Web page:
Metabolic requirements of malignant cell lines derived from patients with chronic myelogenous and acute lymphoblastic leukemias were compared to those of proliferating normal cells (mitogen-stimulated human lymphocytes) and circulating blasts from acute myeloblastic and acute lymphoblastic leukemias. Requirements were judged by degree of amino acid (AA) utilization in short-term cultures and assessed by the effect of selective AA deprivation on cell growth. Cell growth was measured by DNA synthesis and growth rate analysis. Six AAs (serine, threonine, methionine, valine, phenylalanine, and lysine) were appreciably utilized (52–87%) by IM-9, CEM, MOLT-4, and K-562 cells, but little or no utilization of these or any other AAs were noted in HSB cells, in leukemic blasts, or in mitogen-stimulated normal lymphocytes in short-term culture. Omission of lysine from culture media greatly inhibited cell growth (DNA synthesis by 91%), and cell density (by 83%) of IM-9 cells. However, omission of lysine, valine, serine, threonine, methionine, or phenylalanine had less of an effect on CEM and MOLT-4 cell lines. These observations demonstrate that under the conditions used the IM-9 cell line is uniquely dependent on extracellular lysine levels in contrast to the other cell lines studied. This suggests that human malignancies other than acute lymphoblastic leukemia which exhibits an obligate dependence on extracellular asparagine might be manageable by enzymatic degradation in vivo or by dietary restriction of indispensable AAs.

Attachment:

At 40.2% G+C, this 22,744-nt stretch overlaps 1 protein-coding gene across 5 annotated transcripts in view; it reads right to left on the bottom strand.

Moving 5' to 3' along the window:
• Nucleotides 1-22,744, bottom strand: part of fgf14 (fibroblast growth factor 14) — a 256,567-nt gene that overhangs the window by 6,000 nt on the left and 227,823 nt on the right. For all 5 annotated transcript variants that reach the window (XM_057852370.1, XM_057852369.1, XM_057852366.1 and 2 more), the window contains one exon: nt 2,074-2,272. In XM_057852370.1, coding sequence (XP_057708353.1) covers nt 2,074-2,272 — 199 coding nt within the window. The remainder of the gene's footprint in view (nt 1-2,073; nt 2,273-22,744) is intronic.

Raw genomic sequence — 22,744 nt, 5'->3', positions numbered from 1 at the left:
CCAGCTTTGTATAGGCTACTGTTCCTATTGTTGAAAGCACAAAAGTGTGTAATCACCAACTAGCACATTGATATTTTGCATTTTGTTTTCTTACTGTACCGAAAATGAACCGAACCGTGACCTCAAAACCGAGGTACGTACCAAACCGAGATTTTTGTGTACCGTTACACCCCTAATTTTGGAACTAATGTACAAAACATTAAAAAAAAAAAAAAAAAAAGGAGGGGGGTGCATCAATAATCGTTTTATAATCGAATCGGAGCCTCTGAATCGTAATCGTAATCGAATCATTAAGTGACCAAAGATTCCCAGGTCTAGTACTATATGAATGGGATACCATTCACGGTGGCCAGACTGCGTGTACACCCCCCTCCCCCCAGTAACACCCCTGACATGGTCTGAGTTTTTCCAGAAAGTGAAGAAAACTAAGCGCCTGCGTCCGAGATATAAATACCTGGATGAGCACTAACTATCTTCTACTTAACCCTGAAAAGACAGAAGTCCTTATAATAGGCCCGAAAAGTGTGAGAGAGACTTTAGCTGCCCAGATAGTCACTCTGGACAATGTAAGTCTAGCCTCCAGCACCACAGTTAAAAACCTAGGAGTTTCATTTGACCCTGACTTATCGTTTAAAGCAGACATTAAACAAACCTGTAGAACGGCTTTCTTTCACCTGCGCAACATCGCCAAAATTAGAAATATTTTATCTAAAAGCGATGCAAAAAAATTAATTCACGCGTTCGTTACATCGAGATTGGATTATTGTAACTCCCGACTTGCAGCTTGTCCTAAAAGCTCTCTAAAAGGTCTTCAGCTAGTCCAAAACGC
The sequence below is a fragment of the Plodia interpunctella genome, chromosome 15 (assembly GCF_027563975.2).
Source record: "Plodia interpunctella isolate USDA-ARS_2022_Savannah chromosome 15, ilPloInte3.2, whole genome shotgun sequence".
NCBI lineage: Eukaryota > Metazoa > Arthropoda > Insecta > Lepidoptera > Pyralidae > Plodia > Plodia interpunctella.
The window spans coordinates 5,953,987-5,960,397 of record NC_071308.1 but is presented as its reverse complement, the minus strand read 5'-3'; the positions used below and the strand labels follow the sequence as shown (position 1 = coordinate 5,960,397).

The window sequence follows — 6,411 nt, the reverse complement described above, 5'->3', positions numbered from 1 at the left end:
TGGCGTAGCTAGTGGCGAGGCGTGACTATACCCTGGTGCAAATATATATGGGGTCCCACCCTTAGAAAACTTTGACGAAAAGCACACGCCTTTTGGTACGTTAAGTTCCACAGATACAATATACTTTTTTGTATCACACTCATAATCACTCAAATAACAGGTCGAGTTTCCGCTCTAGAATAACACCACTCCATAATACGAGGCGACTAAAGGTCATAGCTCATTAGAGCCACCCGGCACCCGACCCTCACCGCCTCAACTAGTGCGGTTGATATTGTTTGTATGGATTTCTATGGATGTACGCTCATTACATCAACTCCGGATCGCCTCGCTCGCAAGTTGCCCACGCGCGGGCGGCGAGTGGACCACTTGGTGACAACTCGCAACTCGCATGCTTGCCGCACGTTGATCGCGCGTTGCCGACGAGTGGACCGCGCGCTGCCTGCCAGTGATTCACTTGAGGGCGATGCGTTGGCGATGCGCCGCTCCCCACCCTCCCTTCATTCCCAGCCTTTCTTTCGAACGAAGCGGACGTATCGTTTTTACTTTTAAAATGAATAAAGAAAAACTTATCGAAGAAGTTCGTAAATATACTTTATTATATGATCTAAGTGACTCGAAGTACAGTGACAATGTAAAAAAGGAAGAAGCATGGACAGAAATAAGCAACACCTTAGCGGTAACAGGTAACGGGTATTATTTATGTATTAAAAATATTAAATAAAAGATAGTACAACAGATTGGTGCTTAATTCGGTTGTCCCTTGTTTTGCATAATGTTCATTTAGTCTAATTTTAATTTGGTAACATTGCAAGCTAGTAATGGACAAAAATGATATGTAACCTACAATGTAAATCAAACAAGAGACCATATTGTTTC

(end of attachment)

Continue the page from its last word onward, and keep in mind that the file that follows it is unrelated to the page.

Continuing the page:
Supported in part by NIH grant to the Core Nutrition Research Unit at the Medical College of Georgia and by the Veterans Administration.